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Syngenta Reaches Settlement in Viptera Case

Syngenta has reached a settlement with farmers involved in lawsuits over the launch of Syngenta’s Agrisure Viptera and Agrisure Duracade corn traits. The lawsuits alleged Syngenta’s release of traits unapproved in China led the nation to reject U.S. corn shipments and pushed corn prices lower. The settlement is estimated to be close to $1.5 billion, according to Reuters. The settlement does not apply to lawsuits filed by U.S. grain handlers Archer Daniels Midland and Cargill against Syngenta. Further, cases brought by farmers in Canada are also still pending. Syngenta says the proposed settlement would allow both sides to avoid the uncertainty of ongoing litigation.  Lawyers representing corn farmers in the federal litigation confirmed what they called a “preliminary settlement framework.” Syngenta has denied any wrongdoing in the case.

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Ireland Tops U.S. in Food Security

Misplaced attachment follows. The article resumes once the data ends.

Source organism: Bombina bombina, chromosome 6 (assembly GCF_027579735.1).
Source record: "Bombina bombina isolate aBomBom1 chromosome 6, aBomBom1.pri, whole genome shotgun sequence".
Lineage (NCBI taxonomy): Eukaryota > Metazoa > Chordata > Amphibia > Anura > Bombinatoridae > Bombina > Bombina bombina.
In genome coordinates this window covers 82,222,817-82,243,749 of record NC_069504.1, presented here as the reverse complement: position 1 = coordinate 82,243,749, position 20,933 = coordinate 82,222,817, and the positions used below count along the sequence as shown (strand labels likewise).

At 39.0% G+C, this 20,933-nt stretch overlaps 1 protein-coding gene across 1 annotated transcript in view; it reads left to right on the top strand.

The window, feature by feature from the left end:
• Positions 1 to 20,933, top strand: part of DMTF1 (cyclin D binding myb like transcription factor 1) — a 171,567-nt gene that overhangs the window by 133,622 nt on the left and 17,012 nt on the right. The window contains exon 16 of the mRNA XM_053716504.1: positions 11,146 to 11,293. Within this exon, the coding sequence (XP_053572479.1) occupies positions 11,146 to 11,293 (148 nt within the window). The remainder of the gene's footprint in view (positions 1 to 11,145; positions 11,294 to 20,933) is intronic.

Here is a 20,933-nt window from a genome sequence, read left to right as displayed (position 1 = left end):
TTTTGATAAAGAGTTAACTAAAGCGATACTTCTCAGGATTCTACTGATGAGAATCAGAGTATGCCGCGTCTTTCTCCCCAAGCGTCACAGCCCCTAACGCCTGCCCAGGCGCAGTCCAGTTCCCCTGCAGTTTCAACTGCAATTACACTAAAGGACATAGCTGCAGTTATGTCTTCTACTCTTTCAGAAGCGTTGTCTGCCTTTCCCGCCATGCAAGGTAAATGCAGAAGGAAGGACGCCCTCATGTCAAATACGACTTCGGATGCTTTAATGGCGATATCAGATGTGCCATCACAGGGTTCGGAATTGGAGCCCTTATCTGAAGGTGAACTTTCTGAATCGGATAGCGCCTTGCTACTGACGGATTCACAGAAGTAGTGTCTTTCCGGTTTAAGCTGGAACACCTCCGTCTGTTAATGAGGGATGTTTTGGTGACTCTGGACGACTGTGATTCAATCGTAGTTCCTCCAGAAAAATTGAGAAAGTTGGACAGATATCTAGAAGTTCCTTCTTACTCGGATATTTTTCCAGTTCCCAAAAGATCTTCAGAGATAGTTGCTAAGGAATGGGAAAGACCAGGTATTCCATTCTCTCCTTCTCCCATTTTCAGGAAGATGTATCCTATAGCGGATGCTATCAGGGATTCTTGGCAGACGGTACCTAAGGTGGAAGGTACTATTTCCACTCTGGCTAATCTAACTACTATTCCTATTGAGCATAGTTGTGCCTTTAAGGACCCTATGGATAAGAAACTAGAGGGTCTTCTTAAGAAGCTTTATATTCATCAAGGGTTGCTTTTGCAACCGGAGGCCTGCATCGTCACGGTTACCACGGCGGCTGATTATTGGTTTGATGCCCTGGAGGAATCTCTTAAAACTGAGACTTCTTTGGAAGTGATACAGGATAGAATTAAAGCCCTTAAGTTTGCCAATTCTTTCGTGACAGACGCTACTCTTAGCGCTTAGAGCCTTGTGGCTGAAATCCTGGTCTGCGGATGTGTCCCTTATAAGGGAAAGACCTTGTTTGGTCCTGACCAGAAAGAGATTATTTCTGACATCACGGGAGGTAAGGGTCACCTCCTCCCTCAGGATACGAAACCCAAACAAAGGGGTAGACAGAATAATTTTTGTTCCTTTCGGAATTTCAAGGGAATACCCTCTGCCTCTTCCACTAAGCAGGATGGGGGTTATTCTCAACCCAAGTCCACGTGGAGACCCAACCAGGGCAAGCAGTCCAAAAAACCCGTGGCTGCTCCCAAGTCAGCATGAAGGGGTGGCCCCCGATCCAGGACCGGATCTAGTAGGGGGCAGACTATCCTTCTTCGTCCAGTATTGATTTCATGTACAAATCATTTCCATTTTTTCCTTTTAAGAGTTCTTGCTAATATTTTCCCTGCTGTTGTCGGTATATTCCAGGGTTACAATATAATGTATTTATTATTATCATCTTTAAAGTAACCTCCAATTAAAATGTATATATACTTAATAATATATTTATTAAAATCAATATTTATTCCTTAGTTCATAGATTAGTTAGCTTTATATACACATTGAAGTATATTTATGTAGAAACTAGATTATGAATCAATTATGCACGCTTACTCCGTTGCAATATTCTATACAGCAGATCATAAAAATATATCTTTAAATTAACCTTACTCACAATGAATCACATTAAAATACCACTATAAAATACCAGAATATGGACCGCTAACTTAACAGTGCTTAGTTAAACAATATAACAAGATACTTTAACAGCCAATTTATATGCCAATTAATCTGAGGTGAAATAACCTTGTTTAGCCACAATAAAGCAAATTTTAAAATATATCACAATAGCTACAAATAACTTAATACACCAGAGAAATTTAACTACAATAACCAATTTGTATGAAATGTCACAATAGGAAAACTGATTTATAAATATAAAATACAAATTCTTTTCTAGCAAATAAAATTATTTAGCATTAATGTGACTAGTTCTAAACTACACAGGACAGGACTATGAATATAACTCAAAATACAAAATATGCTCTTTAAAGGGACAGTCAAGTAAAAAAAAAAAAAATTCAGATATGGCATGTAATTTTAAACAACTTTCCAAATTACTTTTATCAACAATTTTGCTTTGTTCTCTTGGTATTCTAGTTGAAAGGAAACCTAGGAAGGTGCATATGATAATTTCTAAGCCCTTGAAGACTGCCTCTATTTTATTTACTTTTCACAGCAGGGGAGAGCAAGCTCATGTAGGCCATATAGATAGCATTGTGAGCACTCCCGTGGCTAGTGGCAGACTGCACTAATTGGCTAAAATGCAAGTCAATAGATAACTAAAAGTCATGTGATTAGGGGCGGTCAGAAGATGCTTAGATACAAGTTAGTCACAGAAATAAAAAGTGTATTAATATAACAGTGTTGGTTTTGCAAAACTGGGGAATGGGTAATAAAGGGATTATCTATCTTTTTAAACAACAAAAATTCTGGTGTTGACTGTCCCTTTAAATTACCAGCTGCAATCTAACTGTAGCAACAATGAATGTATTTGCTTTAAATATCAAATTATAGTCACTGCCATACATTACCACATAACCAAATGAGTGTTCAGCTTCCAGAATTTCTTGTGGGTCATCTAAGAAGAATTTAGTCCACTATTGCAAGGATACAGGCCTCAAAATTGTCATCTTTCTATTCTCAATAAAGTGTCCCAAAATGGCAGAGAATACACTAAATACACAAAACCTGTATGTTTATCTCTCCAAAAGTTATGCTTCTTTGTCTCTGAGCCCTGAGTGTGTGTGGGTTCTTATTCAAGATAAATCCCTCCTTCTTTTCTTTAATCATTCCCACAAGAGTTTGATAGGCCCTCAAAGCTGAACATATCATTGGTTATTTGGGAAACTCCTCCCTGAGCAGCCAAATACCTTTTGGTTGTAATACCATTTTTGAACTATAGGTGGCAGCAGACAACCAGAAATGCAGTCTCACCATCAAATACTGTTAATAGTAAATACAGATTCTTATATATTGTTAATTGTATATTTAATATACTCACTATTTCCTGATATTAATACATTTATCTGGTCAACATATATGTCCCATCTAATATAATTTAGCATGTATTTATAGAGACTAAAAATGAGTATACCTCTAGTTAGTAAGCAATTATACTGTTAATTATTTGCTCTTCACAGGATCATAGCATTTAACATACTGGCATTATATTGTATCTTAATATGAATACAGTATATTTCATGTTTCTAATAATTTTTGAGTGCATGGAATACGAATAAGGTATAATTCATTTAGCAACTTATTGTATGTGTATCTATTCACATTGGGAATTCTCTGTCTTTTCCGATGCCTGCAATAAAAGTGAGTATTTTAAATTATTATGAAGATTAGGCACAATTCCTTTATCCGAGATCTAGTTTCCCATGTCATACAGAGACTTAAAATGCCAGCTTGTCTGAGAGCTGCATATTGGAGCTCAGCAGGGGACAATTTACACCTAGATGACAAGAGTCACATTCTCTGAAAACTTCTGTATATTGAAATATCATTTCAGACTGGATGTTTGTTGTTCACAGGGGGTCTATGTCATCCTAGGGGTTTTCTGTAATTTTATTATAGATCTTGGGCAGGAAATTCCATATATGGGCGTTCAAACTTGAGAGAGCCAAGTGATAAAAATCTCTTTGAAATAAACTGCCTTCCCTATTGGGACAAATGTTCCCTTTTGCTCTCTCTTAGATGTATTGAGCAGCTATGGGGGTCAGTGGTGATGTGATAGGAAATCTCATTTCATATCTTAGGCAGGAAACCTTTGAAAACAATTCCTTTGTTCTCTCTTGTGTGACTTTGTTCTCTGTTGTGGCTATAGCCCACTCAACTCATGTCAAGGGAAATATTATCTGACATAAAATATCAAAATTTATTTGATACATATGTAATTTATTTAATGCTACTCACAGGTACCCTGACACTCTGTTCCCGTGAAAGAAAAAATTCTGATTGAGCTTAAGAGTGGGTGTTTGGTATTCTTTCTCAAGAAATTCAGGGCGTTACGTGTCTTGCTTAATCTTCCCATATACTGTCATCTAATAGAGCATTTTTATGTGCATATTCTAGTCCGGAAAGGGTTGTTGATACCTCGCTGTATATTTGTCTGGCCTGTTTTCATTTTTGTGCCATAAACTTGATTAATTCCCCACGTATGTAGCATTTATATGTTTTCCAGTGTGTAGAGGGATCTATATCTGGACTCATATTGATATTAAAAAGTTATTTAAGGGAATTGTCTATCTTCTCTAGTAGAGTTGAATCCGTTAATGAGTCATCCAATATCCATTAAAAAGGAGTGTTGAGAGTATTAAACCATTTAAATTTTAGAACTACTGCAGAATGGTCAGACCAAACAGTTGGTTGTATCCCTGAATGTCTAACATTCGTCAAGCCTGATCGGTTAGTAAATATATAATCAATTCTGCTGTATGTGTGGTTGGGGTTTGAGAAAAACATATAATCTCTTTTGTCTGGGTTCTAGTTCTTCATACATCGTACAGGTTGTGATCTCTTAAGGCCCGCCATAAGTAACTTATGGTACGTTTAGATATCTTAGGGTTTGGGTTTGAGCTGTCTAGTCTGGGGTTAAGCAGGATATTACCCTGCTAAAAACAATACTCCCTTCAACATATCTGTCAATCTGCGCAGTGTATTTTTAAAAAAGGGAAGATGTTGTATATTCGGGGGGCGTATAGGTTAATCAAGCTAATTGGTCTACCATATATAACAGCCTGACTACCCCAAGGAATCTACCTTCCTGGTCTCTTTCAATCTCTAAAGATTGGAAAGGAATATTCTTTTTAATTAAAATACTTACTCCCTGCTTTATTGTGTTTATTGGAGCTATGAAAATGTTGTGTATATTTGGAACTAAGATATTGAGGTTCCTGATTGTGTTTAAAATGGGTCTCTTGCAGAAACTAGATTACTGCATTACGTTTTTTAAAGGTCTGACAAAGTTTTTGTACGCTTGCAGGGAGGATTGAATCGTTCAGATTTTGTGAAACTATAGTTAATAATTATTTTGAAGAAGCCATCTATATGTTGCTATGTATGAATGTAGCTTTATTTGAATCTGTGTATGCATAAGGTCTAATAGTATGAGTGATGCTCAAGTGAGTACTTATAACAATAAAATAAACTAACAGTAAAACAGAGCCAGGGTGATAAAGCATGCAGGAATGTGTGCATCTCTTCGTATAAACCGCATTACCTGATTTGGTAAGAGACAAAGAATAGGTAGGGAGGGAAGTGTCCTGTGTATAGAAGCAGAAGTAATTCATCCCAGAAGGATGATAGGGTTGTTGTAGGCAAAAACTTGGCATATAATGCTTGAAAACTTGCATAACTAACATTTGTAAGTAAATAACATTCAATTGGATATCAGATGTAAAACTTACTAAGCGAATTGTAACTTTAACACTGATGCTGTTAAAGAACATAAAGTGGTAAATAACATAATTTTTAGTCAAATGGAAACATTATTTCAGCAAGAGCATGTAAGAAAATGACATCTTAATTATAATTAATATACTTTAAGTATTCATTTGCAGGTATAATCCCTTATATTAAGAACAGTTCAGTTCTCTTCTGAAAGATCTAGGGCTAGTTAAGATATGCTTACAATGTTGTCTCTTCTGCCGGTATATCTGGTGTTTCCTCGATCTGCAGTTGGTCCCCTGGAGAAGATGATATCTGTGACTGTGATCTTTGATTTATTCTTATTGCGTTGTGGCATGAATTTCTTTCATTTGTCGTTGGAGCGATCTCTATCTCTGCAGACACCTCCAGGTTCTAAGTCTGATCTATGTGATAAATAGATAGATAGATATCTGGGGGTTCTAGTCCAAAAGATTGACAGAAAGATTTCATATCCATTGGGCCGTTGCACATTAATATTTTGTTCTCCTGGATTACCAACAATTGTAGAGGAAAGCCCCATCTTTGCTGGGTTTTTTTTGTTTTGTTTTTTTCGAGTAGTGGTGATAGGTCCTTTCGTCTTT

For the first time, the United States has dropped from the top spot in a global ranking of how well countries can feed their own people. A new ranking shows Ireland now as the world’s most food secure nation, with the U.S. the second most food secure nation. Bloomberg reports the drop in food security for the U.S. can be attributed to concerns about agricultural research spending and government policy trends, which may make the world’s top food exporter a less-certain place to get a meal. Researchers for the Global Food Security Index say Ireland has improved its food affordability, availability, quality and safety over the last year. When including climate as a factor of food security, the U.S. fell even further to fourth on the list. This is the sixth annual ranking of food security by the Economist Intelligence Unit, a London-based economics group. Overall, global food security declined for the first time in five years, largely because of increases in the number of refugees, weather disasters and a decline in global political stability.

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BPI Using Settlement Funds to Help Employees